I had filled my backpack with plenty of water and some survival food such as m&m’s, biscuits and some dried fruit. Although the climate is subtropical near the coasts, the inland climate is dominated by the prevailing northeast trade winds. So apart from carrying extra clothes to keep us warm, we also brought some light weight rain gear. Not so much to protect us against the rain but as a protection against the sun and the wind. As always I brought a firesteel, a knife, a first aid kit and a survival blanket. With this gear I feel fairly confident that I’m able to cope with most unforeseen situations.
Leaving for Teide
I had rented a car and I was recommended by a local to take the route to Teide through the Moon Forest (Paisaje Lunar). Let me forward this recommendation to all of you considering taking this trip. It is an amazing place. The views over the Atlantic Ocean and the volcanic landscape is out of this world.
This place is home to the Canarian Island Pine ( Pinus canariensis). An endemic species to this region. This evergreen stands up to 30-40 meters high. And on rare occasions up to 60 meters! It has needles up to 30 cm long enabling it to capture the moist of the northeast trade winds. This is also why you only see the tree in the higher grounds of the Canary Islands. It is both one of the most drought-tolerant pines in the world as well as one of the most fire resistant conifers. It has a beautiful light green colour which makes the whole scenery in the Moon Forest (Paisaje Lunar) extremely beautiful.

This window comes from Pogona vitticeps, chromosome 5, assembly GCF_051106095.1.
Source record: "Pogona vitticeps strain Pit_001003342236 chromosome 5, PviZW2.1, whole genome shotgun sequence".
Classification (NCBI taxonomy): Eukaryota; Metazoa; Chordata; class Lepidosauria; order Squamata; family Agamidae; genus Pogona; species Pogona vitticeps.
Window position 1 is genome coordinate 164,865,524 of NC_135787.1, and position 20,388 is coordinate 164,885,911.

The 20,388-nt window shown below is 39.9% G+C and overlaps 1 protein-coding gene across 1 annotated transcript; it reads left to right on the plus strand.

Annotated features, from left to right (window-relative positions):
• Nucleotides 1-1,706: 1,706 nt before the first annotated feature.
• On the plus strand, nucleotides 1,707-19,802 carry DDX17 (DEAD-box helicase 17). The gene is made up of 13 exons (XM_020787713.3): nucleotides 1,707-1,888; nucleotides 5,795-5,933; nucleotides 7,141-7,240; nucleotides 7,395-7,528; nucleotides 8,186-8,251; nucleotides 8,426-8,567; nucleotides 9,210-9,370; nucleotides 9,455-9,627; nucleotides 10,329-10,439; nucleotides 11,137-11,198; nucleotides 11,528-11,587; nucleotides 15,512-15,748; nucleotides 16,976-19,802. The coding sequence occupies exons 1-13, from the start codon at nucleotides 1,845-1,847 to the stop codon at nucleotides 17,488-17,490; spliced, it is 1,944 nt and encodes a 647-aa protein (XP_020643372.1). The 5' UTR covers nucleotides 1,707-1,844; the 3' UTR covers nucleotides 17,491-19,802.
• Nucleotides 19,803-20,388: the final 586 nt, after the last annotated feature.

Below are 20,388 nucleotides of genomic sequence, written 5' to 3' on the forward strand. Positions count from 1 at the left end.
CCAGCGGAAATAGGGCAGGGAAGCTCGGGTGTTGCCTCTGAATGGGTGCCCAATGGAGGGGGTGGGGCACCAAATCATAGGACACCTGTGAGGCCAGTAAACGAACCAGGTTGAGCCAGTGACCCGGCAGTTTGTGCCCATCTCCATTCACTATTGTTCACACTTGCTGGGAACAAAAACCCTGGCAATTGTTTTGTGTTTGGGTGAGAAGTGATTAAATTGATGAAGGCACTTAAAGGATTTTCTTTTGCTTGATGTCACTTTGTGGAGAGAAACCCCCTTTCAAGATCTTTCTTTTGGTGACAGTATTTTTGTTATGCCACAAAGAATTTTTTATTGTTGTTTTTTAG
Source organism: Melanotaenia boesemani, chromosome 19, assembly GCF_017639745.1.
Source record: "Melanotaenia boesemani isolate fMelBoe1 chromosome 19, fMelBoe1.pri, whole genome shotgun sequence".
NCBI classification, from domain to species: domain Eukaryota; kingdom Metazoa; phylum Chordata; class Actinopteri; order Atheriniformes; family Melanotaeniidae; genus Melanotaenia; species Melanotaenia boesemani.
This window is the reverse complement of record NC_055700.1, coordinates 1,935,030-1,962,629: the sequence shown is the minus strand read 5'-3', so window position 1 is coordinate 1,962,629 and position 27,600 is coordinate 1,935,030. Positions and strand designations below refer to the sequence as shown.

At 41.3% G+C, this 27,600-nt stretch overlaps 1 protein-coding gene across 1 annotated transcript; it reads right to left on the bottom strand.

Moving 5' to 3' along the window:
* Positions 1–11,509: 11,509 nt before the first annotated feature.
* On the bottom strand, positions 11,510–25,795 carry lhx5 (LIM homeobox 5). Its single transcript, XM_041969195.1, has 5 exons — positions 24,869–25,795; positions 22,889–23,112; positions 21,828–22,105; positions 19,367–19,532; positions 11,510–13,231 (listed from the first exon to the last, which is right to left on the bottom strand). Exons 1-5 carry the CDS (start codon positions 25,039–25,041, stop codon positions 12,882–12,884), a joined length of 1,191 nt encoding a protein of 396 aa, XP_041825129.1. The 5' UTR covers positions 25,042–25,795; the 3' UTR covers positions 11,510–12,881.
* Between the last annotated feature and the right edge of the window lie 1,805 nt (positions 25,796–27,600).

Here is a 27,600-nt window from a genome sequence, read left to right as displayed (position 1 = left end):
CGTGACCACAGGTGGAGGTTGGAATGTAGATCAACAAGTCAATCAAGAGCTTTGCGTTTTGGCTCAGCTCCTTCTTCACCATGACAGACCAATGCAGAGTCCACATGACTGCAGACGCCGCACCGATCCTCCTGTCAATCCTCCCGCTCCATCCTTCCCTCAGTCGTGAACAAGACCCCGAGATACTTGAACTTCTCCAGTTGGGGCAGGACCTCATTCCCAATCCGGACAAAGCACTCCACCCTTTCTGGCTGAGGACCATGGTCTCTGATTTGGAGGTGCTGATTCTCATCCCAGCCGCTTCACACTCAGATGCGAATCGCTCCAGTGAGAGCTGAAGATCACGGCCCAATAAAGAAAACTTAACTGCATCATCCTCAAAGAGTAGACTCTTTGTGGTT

We got out of the car on several occasions in order to explore the area. Our ticket for the cable car wasn’t until 1:30 in the afternoon. So we had plenty of time for other adventures.
When we finally reached the cable car it was delayed so we had to wait another hour to get to the top. The sun was really hot and we already felt the low air pressure even at 2,356 masl. We were very excited when we finally boarded the cable car and the trip to the top was extremely beautiful. From here you can see the whole Las Cañadas caldera, the mother of all the craters at Teide which is the result of a major collapse of the magma chamber underneath Teide 160.000-220.000 years ago. It is quite intimidating to see the size of it.
Hitting the trail